LAW OF THE CASE
Delta Prop. Mgmt. v. Profile Invs., 2012 Fla. LEXIS 487 (Fla. March 8, 2012) reiterated the principle decided in Florida Department of Transportation v. Juliano, 801 So. 2d 101 (Fla. 2001), that a question of law not litigated on appeal may not constitute the law of the case. Unlike res judicata, the law of the case doctrine does not apply to issues that were raised or could have been raised during a prior appeal. It applies only to those issues actually raised.
In Leibell v. Miami-Dade County, 84 So. 3d 1078, 2012 Fla. App. LEXIS 3602 (Fla. 3d DCA 2012), the court affirmed the denial of class certification to a purported class of property owners of the Venetian Islands for the assessment of $24 annual administration fee per vehicle for the privilege of traversing the toll plaza because the plaintiff constituted only a class of one.
PRESERVATION OF ERROR
Sanchez v. State, 81 So. 3d 604, 2012 Fla. App. LEXIS 3589 (Fla. 3d DCA 2012) affirmed a conviction where the detective testified, in response the defense counsel’s cross-examination question as to why was the vehicle stopped, that probable cause existed to arrest the defendant on another crime. Defense counsel timely objected, the trial court sustained the objection, and on its own, offered to give the jury a curative instruction. The wording of the proposed instruction was discussed with the prosecutor and defense counsel, and defense counsel specifically approved the curative instruction. The defense did not thereafter move for mistrial or argue that the instruction did not cure the error. Thus, the error was not preserved.
Int'l Yacht Group, LLC v. Miami Yacht & Engine Works, LLC, 83 So. 3d 930, 2012 Fla. App. LEXIS 3565 (Fla. 3d DCA 2012) quashed an order requiring production of documents requested pursuant to F.S. § 608.4101 and remanded for an in camera inspection. The court rejected the argument that the defendant did not have to produce documents as to whether plaintiff was a member of the LLC so as to entitle it to the discovery until the time of trial, but concluded that the rest of the documents did not have to be produced until the court determined that plaintiff was indeed a member of the LLC.
Nucci v. Storm Football, 82 So. 3d 180, 2012 Fla. App. LEXIS 3838 (Fla. 2d DCA 2012) found no merit to Nucci's argument that Storm Football waived the right to arbitrate by suing him for injunctive relief in the trial court and conducting discovery in that case. Nucci consented to arbitration by submitting the waiver issue to the arbitrator in the first instance. He asked the arbitrator, not the trial court, to dismiss the arbitration and only after he did not succeed in that forum did he raise the issue with the trial court. Having elected to proceed before the arbitrator, Nucci cannot claim that the arbitrator exceeded his authority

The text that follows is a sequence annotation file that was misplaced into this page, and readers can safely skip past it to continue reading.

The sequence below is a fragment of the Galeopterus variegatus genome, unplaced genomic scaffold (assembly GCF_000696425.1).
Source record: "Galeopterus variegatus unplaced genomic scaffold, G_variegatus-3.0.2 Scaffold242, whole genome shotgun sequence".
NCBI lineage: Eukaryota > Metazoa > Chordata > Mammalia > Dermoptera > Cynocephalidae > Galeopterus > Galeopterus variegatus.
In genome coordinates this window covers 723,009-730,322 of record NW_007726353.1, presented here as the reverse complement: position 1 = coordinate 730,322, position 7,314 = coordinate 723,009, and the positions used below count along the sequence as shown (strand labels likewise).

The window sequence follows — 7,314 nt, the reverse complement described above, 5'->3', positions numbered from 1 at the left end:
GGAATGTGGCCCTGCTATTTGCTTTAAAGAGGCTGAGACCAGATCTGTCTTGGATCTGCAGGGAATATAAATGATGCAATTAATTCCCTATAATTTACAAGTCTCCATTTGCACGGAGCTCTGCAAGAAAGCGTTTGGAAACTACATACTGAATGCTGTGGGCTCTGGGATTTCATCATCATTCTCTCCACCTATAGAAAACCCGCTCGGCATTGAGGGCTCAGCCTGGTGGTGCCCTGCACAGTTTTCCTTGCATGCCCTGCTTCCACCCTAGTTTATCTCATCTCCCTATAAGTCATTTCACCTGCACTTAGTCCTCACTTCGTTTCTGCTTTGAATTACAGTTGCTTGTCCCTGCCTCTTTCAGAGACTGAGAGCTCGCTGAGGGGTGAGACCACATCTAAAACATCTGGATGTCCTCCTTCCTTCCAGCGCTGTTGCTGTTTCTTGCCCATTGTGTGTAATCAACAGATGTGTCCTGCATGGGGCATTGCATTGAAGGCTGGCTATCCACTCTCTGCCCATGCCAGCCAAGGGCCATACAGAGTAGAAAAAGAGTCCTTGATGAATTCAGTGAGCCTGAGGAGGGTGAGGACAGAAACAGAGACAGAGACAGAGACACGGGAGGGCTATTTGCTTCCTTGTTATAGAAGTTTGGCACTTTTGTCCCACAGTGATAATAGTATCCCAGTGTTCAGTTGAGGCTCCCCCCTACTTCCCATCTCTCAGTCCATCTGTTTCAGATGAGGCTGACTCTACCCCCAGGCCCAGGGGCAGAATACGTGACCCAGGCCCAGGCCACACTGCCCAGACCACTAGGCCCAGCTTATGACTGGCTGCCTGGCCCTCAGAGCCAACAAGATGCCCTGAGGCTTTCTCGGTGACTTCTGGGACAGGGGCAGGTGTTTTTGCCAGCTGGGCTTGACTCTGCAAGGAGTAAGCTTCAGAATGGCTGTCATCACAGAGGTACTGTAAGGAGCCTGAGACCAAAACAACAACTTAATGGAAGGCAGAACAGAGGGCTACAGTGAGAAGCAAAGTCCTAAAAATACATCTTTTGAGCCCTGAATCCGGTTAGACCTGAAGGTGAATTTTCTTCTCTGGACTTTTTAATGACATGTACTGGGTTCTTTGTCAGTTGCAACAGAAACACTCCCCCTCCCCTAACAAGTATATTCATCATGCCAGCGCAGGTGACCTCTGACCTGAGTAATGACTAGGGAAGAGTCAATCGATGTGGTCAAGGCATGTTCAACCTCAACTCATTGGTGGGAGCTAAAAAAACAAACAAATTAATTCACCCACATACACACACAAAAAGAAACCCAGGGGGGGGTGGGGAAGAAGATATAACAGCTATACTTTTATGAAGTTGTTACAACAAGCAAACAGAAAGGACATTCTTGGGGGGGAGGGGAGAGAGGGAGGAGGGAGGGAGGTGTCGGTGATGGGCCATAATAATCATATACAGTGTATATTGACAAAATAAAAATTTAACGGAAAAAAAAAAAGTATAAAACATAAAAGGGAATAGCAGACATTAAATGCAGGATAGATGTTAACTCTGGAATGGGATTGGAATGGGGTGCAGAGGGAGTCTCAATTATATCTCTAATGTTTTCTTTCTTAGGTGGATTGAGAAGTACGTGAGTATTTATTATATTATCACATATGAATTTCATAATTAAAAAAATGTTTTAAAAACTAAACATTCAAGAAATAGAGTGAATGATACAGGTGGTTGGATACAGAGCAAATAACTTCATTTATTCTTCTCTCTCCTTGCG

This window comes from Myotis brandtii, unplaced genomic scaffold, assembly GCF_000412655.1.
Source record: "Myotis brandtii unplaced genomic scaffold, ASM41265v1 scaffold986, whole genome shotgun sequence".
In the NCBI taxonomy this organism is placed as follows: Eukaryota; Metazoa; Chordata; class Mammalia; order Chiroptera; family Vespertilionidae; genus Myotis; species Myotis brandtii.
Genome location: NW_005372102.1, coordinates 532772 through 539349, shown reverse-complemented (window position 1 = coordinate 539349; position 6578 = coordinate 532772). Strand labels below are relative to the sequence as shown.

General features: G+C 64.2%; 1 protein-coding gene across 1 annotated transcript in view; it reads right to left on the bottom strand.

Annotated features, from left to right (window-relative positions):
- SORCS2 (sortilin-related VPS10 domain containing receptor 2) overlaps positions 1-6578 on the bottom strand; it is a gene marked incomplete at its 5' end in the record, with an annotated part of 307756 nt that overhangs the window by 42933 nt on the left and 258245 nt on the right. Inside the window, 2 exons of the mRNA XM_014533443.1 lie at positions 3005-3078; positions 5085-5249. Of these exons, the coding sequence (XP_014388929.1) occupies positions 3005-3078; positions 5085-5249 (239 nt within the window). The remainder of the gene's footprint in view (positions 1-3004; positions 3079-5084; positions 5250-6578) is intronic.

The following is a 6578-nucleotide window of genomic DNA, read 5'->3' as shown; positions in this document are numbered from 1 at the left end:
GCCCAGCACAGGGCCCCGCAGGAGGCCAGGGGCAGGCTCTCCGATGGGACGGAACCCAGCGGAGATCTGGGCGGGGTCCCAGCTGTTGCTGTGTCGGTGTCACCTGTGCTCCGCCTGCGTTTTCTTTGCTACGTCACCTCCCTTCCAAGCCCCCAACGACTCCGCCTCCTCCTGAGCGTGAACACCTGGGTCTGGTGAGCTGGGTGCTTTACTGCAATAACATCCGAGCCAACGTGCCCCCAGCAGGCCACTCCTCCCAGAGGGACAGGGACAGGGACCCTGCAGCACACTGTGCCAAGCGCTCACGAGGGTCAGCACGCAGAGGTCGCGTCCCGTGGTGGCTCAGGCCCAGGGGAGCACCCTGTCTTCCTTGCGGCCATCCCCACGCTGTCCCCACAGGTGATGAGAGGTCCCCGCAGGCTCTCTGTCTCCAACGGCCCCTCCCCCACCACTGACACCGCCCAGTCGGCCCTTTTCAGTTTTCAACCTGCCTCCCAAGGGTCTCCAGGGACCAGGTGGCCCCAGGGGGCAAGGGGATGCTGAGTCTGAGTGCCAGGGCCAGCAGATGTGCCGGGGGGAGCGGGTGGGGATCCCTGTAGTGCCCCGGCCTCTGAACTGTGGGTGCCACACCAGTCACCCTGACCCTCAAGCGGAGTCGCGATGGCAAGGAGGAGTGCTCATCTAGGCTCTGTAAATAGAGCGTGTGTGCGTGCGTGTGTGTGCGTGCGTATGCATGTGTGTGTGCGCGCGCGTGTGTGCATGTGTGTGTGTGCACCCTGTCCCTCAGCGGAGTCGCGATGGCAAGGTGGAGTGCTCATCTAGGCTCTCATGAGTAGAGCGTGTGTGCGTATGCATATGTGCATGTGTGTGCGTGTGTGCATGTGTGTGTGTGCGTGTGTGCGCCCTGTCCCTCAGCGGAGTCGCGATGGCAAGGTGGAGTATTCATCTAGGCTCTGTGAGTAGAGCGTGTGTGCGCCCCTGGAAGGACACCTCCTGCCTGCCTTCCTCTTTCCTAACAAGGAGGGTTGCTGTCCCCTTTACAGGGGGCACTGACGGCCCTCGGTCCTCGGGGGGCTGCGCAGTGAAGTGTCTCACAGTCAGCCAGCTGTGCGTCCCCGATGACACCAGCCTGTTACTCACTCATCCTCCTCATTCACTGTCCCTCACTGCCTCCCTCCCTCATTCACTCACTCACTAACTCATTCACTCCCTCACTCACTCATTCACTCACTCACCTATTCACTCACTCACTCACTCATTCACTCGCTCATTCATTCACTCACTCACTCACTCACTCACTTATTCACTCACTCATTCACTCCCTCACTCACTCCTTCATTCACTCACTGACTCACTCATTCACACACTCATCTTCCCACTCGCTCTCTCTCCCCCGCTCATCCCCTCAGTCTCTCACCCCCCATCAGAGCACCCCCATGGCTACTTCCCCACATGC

McDonald's Rests. of Fla. v. Doe, 2012 Fla. App. LEXIS 3807 (Fla. 2d DCA March 9, 2012) quashed a discovery order where the owner of the restaurant, McDonald’s, asserted trade secret privilege in a suit against the owner and the operator for premises liability, and McDonald’s alleged it had no control over the operation. The trial court had ordered production of potential trade secrets information without conducting an in camera review of all the items which included materials the operator did not even possess. The order was also deficient in that it failed to specify findings to support its determination that plaintiff demonstrated reasonable necessity for production despite the existence of trade secrets.
STATUTE OF LIMITATION ON A LIEN TRANSFER BOND
Cool Guys, LLC v. Jomar Props., LLC, 84 So. 3d 1076, 2012 Fla. App. LEXIS 3689 (Fla. 4th DCA 2012) affirmed the dismissal of an action against the owner and surety on the transfer of the lien to a surety bond. The transfer was accomplished during the pendency of the litigation. Plaintiff received notice of the transfer of the lien but did not attempt to bring a claim on the transfer bond until two years later. The owner and the surety moved for summary judgment, asserting the claims on the transfer bond were time-barred given the one-year limitations period in F.S. §713.24(4).
ATTORNEY’S FEES IN APPRAISALS
Barreto v. United Servs. Auto. Ass'n, 82 So. 3d 159, 2012 Fla. App. LEXIS 3731 (Fla. 4th DCA 2012) distinguished Federated National Insurance Co. v. Esposito, 937 So. 2d 199 (Fla. 4th DCA 2006), which held that an insured was not entitled to recover attorney’s fees when it filed suit after the insurance company had fulfilled its obligations under the appraisal award. Here, because the insurer paid the full amounts claimed only after suit was filed, it essentially confessed judgment entitling the owner to attorney’s fees.